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Barry Thompson loves bowriders and with the Crownline E275XS he reckons he has found a superb family day boat that is so feature packed, that you only need to add your tow toys to be complete.

While the recent Hutchwilco NZ Boat Show was noticeable for being devoid of new model fibreglass trailerboats, the few that were on display were certainly outstanding. One such boat that attracted my attention was the US built, Crownline E275XS, a multi-purpose bowrider that takes the basic open bow concept to a whole new level.

The E275XS is unlike any locally built bowrider and opitimises what we are seeing now from leader US manufacturers such as Crownline. Luxury finish with an intelligent layout and a super sexy style. But given all that, is it suitable for our tough boating climate and how does it suit the Kiwi boating lifestyle?  Well, that all depends on where, when and what you are using your boat for. Okay, it’s not an offshore fishing boat, but then it’s not designed to be. This is a versatile family orientated dayboat, that is at home towing water toys on Lake Rotoiti or cruising the islands of the Hauraki Gulf with the family. 

This may be a bowrider, but it is a big full-bodied boat that has a hull designed specifically for handling a bit of rough water. Gone is the old-style US bowrider with its dropping bow that looked set to pierce every wave. The E275XS bow is high, with wide shoulders and a fine deep vee entry. Crownline have gone a step further and designed what they call their F.A.S.T. TAB Hull Design. It was conceived to improve slow-speed stability, time-to-plane acceleration and fuel economy.

The acronym stands for fin-assisted safe turn. In practice, a F.A.S.T Tab hull’s vented chines aerate the running surface to reduce drag, and the fin-like tabs keep those vents from producing handling quirks. The hull sticks in turns, is responsive to trim, and is a a pleasure to drive at speed. Chop back the throttle and you can feel the vents working as the boat glides along for quite some distance before settling off plane.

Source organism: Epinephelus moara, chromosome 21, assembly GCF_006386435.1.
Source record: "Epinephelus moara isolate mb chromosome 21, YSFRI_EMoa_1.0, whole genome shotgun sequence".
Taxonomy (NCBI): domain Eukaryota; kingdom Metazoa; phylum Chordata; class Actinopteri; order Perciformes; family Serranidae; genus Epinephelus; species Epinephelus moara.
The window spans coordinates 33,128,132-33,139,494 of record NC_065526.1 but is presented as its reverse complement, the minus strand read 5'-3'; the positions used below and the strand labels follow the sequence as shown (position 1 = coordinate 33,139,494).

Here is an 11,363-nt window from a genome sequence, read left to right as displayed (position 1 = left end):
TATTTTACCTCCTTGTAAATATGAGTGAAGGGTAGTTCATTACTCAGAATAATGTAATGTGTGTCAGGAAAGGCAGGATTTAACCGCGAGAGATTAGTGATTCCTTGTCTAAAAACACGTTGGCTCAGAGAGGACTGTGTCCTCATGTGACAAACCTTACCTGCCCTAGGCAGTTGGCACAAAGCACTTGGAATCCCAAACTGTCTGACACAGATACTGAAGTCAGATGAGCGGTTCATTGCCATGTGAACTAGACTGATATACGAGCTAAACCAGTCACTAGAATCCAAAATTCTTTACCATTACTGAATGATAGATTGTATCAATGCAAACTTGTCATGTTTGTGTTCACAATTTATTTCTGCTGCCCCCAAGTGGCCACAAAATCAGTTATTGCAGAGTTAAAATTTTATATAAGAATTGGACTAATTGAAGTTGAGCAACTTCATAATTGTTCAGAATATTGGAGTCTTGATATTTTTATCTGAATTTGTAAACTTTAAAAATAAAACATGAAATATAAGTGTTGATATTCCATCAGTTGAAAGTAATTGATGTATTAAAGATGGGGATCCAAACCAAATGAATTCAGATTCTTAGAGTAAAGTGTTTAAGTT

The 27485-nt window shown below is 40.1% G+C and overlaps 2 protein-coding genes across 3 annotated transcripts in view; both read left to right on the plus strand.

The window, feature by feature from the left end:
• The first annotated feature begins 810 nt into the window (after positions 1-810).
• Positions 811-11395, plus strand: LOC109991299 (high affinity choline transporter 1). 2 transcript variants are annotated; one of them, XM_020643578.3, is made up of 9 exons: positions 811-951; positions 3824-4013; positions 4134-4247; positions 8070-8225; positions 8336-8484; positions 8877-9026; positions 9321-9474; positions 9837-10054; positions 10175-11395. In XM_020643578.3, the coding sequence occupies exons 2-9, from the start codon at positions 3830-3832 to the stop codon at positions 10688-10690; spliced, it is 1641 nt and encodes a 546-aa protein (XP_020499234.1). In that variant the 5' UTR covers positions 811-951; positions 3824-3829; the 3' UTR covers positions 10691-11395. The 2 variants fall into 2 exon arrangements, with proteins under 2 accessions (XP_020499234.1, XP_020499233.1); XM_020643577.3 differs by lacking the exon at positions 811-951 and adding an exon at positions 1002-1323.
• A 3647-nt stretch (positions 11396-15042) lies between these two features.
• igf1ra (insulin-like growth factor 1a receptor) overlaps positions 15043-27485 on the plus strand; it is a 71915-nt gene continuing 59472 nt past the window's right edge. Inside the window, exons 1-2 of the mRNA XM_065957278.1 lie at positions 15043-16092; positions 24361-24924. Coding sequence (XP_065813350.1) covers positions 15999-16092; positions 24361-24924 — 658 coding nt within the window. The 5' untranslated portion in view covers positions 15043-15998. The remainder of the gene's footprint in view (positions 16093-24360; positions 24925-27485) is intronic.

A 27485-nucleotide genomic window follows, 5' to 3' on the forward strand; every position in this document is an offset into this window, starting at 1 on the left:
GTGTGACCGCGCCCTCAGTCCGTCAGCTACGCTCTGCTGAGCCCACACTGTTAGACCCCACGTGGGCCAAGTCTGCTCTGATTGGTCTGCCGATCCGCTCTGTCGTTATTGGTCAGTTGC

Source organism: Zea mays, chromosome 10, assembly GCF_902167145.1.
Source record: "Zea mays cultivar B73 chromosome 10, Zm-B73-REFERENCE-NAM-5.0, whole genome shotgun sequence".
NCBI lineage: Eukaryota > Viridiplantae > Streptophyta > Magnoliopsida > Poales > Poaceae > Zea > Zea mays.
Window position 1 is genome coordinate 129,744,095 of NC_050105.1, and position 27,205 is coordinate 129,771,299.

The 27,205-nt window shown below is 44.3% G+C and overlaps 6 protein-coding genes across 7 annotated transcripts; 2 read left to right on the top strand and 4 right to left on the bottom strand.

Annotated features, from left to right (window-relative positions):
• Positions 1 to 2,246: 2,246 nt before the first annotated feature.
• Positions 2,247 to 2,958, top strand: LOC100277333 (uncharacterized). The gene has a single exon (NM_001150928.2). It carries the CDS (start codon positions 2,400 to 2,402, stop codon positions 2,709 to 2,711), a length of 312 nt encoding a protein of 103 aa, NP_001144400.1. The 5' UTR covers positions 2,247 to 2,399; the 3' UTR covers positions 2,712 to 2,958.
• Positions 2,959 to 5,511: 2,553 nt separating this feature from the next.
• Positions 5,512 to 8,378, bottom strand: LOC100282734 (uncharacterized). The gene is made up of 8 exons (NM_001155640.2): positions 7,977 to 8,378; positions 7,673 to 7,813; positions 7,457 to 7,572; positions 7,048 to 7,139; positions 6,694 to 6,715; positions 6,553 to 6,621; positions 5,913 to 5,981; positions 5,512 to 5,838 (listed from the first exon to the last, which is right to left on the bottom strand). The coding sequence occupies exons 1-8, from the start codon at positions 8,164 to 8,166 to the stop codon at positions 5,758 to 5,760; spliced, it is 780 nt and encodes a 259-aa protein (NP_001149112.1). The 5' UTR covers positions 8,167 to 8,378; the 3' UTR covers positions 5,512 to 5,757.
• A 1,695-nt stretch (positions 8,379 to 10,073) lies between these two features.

When running the boat in the calm water I can certainly attest to what the F.A.S.T system is all about. With a Suzuki 325 on the transom we saw 44.5 knots on the calm waters of Lake Ohakuri. The slippery hull was onto the plane in seconds, with a low bow attitude and it reached maximum rpm very quickly.

At 3500 rpm, the GPS showed 23 knots with a fuel use of 34 lph and a range of around 170nm. Bring that up to 4500 rpm @ 31 knots, the fuel is still a reasonable 53 lph and you still have a 140nm range.

Towing a wakeboarder at around 18 knots the fuel rate drops to around 30 lph and the range to around 100nm. I was told 10-12 knots is ideal for surfing and at that the fuel consumption drops to mid to low 20 knots. Cheap day on the water I reckon.


Crownline offer a seven series, 41 model line-up (including five Finseekers), with the XS Series comprising nine models from 5.79m through to 8.90m. Crownline utilise the same hull for various models, the difference been outboard or petrol sterndrive power options. The E275XS hull is shared by the sterndrive variant, E275.

The US built Crownline brand made its reappearance into New Zealand in early 2020 and through importer, Euro City Marine has started to establish a following. After selling the first shipment of Crownline boats and its associated fishing brand Finseeker, Euro City’s Terry Elmsly had the confidence to restock, but this time with completely different models.

The Crownline E275XS, is the first of the bowrider XS models to arrive. A feature packed 8.18m bowrider, it is extremely highly speced, from the electric arch to the adjustable transom lounger and ‘hot tub’ style bow seating. This big crossover model combines performance and style with the roominess and comfort while making maximum use of the space.